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History by night

By Jackie R. Broach
Coastal Observer

In the tiny cabin Joseph McGill Jr. passed Saturday night in, there were few comforts.

A candle provided the only light, small, screenless windows did little to alleviate the oppressive heat of a Southern summer, and the floor he spread his sleeping bag on was bare and deteriorating, with gaping holes along perimeter. Spiders and cockroaches were almost a certainty and snakes were a real possibility.

But none of that deterred McGill, 48, a program officer with the National Trust for Historic Preservation’s Charleston office.

He’s on a mission, and his overnight stay at Friendfield Village, a former slave community at Hobcaw Barony, was part of it.

Since May, McGill has been traveling the state, sleeping in slave cabins in an effort to generate interest in the historic structures and motivate people to take steps to preserve them as an important part of history.

“There’s an ill intent out there to get rid of these structures because of what they represented,” said McGill, who is black. “I don’t think that’s right. The plantation houses are being saved and that history is being preserved, but the plantation house, that’s not the whole story. Why is the rest of the story not there?”

The people who worked on those planations and lived in those rough cabins deserve to be remembered, he said.

The cabin at Hobcaw was the fifth McGill has stayed in since he started this project. He wants to spend the night in at least 20 cabins and is looking to line up more stays for late summer and the fall.

McGill was the first person in more than half a century to spend the night in Friendfield Village. The cabin he stayed in is one of three on the property that were built around 1840 and occupied until the 1950s, said George Chastain, executive director of the Belle W. Baruch Foundation, which owns and manages Hobcaw, now a wildlife refuge and research reserve.

Chastain said Hobcaw was happy to welcome McGill and fully supports his mission.

“Anything we can do to promote the importance of these structures and to maintain them, I think it’s good,” he said.

Hobcaw has made efforts to maintain and stabilize the cabins on its property.

Over the years, most of the cabins at Friendfield Village were enlarged, but the two-room building McGill stayed in is very nearly as it was 170 years ago. The main room has a fireplace on one wall, and a rough, wooden table set before it. The second room is barely big enough for the bed it holds.

The cabin was similar to others McGill has stayed in, but he said it was set apart by the fact that it is part of a village.

“This tells more of the story” than a place with the sole purpose of housing slaves, he said.

There are remnants of four slave villages at Hobcaw, and Friendfield is the most complete, Chastain said. While only a handful of buildings remain in the village, it once had 14 cabins, plus a small church and doctor’s office.

McGill wandered the village before sunset, examining the contents of each building, from the plain wooden pews in the chapel to a collection of bottles and other items in the doctor’s office.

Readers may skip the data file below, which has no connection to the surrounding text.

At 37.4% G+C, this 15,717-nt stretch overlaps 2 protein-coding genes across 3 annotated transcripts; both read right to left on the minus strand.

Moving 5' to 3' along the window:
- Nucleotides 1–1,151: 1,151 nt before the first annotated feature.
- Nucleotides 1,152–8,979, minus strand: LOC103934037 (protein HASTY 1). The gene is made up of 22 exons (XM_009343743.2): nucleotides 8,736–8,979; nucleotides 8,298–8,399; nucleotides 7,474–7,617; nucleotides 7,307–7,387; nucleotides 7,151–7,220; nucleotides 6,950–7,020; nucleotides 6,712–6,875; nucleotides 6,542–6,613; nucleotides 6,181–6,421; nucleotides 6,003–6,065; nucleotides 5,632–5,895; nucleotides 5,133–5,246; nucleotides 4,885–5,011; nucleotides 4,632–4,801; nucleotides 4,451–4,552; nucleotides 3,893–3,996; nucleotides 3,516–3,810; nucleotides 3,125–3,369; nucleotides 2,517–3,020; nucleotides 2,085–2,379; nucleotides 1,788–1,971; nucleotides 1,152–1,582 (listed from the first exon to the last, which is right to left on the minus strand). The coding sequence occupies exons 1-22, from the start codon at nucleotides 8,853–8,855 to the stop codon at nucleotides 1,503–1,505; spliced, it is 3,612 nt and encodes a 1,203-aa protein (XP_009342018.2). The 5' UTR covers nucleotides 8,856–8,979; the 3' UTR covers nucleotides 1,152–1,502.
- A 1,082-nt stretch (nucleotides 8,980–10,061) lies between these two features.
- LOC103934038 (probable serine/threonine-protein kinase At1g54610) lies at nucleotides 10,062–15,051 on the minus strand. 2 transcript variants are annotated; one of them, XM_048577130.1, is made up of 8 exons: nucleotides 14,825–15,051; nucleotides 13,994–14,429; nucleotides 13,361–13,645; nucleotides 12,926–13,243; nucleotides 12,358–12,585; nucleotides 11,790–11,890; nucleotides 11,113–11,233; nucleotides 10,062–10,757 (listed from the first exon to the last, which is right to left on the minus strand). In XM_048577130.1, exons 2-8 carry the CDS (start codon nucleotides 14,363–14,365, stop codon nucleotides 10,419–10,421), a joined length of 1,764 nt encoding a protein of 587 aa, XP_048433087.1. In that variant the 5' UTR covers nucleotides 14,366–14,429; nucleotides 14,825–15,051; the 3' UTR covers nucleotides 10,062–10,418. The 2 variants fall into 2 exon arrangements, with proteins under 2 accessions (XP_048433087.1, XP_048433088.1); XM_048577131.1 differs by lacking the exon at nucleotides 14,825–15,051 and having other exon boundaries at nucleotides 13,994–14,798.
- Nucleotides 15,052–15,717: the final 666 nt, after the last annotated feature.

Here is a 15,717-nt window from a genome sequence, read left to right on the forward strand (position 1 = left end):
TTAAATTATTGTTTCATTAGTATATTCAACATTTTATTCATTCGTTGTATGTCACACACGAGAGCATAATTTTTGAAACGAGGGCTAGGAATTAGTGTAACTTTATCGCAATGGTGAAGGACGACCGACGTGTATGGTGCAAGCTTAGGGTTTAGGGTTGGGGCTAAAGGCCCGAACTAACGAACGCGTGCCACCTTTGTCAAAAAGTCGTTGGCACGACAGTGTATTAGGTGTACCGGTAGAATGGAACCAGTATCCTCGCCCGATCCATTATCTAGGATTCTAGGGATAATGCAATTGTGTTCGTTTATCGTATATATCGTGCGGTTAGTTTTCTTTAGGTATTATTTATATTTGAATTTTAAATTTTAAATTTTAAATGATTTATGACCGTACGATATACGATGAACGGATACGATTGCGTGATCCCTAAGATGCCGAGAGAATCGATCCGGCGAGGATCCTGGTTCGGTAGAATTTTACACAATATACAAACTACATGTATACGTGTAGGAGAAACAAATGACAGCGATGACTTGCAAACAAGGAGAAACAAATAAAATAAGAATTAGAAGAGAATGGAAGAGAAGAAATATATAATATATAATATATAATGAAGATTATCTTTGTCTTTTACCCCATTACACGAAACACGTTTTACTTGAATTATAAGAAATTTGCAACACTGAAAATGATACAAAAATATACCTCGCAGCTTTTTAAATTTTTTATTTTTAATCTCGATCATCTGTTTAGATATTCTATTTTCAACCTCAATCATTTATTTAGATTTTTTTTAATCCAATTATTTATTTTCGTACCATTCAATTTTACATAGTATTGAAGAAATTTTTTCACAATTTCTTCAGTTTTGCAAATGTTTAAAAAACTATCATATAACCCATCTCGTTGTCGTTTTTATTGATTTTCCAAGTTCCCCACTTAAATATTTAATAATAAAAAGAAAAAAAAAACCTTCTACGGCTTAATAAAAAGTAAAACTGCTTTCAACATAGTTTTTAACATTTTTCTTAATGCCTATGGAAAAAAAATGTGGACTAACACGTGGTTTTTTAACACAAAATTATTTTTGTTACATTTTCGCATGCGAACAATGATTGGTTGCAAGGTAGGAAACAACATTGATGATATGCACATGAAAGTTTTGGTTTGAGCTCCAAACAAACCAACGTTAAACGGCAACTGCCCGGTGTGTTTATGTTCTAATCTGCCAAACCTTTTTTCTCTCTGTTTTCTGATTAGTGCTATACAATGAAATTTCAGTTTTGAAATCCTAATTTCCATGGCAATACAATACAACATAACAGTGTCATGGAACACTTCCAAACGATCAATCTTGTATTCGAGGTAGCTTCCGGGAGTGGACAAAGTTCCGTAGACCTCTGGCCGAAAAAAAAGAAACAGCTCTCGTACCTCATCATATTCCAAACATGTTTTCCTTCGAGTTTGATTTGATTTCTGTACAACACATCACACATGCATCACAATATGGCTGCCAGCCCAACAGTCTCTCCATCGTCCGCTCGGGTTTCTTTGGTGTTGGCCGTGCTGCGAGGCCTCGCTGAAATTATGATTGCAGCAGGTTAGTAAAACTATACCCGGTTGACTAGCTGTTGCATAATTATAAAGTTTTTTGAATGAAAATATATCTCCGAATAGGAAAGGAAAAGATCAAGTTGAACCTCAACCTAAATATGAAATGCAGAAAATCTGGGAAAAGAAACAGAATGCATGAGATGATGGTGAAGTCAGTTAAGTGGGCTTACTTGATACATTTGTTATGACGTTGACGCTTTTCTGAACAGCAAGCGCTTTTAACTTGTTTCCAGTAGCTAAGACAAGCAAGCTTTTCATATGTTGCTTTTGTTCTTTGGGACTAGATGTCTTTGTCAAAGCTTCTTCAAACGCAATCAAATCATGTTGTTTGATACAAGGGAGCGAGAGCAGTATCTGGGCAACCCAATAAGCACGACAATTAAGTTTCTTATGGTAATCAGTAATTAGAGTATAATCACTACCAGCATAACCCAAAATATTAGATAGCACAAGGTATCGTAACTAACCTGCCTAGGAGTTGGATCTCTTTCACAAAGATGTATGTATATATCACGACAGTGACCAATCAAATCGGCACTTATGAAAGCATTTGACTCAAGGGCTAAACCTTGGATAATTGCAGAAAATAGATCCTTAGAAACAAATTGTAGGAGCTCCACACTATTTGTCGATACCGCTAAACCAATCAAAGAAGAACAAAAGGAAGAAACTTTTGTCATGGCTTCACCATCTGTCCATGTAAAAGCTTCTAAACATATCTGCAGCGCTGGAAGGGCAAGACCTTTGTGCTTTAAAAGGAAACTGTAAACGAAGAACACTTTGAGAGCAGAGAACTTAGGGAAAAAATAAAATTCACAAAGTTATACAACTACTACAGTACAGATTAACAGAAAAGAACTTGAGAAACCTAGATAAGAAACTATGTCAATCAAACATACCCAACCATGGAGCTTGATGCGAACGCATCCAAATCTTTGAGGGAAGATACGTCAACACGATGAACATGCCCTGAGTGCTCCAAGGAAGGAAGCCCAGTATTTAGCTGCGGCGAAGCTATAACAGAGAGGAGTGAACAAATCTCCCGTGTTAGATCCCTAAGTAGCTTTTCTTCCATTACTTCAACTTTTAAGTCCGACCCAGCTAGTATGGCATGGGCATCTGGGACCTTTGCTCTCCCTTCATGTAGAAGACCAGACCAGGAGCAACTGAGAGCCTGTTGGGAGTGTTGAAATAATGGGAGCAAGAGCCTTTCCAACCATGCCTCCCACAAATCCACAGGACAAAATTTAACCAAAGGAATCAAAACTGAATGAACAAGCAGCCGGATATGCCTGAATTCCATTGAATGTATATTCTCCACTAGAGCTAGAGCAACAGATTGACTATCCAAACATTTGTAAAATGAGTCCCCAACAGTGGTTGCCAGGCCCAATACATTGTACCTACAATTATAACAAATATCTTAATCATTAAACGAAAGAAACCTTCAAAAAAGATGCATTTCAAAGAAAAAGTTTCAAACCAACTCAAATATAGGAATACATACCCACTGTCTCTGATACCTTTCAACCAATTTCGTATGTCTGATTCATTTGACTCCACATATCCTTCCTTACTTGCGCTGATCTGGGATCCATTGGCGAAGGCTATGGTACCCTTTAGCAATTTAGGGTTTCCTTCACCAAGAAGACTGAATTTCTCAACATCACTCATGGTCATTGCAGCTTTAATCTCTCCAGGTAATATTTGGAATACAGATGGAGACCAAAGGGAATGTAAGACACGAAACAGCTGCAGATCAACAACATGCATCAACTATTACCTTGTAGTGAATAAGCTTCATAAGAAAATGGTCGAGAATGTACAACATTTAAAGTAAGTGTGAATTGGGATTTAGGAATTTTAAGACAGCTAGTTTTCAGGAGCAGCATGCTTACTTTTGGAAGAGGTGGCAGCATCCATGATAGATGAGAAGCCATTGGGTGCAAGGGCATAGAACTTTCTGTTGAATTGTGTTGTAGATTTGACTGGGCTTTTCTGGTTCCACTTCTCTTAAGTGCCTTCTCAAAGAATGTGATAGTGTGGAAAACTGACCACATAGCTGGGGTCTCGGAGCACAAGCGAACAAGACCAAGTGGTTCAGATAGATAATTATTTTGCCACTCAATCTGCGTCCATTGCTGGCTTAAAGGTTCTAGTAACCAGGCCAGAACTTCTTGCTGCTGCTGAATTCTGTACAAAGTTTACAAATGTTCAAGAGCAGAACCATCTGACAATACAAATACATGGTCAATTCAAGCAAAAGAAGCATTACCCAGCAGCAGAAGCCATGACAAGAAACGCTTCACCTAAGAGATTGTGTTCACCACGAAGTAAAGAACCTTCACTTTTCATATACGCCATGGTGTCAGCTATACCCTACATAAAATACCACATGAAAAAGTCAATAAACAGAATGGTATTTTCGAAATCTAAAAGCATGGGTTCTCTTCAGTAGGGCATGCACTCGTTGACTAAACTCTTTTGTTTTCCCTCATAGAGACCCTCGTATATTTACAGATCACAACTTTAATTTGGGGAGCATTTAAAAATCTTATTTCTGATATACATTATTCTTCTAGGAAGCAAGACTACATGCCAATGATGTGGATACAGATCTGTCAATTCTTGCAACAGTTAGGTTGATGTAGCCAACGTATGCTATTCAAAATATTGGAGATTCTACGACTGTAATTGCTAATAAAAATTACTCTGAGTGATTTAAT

“This shows that, yeah, these folks were property, but they had to be cared for,” he said from the steps of the doctor’s office.

A Civil War re-enactor, McGill wore a replica of the uniform worn by soldiers in the 54th Massachusetts Volunteer Infantry, the all-black troop portrayed in the movie “Glory,” as he explored the village. He said he wore the uniform because the slave cabins are a reminder of what those soldiers were fighting for.

McGill’s idea to sleep in slave cabins in hopes of aiding preservation efforts originated about 10 years ago when he took part in a History Channel documentary that focused on the dispute over flying the Confederate flag over the statehouse. He mentioned the idea and ended up scheduling his first overnight stay at Boone Hall Plantation in Mount Pleasant.

He always intended to pick the project up again and finally did this May.

“I decided I’d been talking about it long enough,” he said.

His first stay was at Magnolia Plantation and Gardens in Charleston over Mother’s Day weekend. Waking up that Sunday morning, he said he thought a lot about families.

“I thought about those who occupied that cabin and their inability to control their families,” he said. “They went through life knowing their family members could be sold and taken away from them at any time.”

McGill also slept in cabins at Heyward House in Bluffton, McLeod Plantation on James Island and Goodwill Plantation on the Wateree River.

His stay at Goodwill was interesting, he said, because it was his first one at a privately-owned plantation. He was impressed, he said, with the efforts the owner had made to restore the cabins, and the amount of research that went into ensuring the job was done right.

Two fellow re-enactors stayed with him at McLeod Plantation and McGill said they had an interesting night of conversation thanks to the history of the property. It was used as a hospital for soldiers during the Civil War and after the war became that district’s Freedman’s Bureau.

When he’s in the cabins, McGill said he’s always very aware of the past and the lives that were lived there.

But he doesn’t believe in ghosts.

“That’s a good thing,” he said. “If I believed in ghosts, I couldn’t do this.”

McGill’s next cabin stay is next month in Anderson, and he’s trying to arrange a stay in a cabin at Mansfield Plantation in Georgetown, where he suspects some of his own ancestors may have lived.

He hopes to expand the program across state lines in October, staying at two plantations near Montgomery, Ala., while in the area on business. Those details are in the works.

Learn more about the project at blogs.nationaltrust.org/preservationnation.

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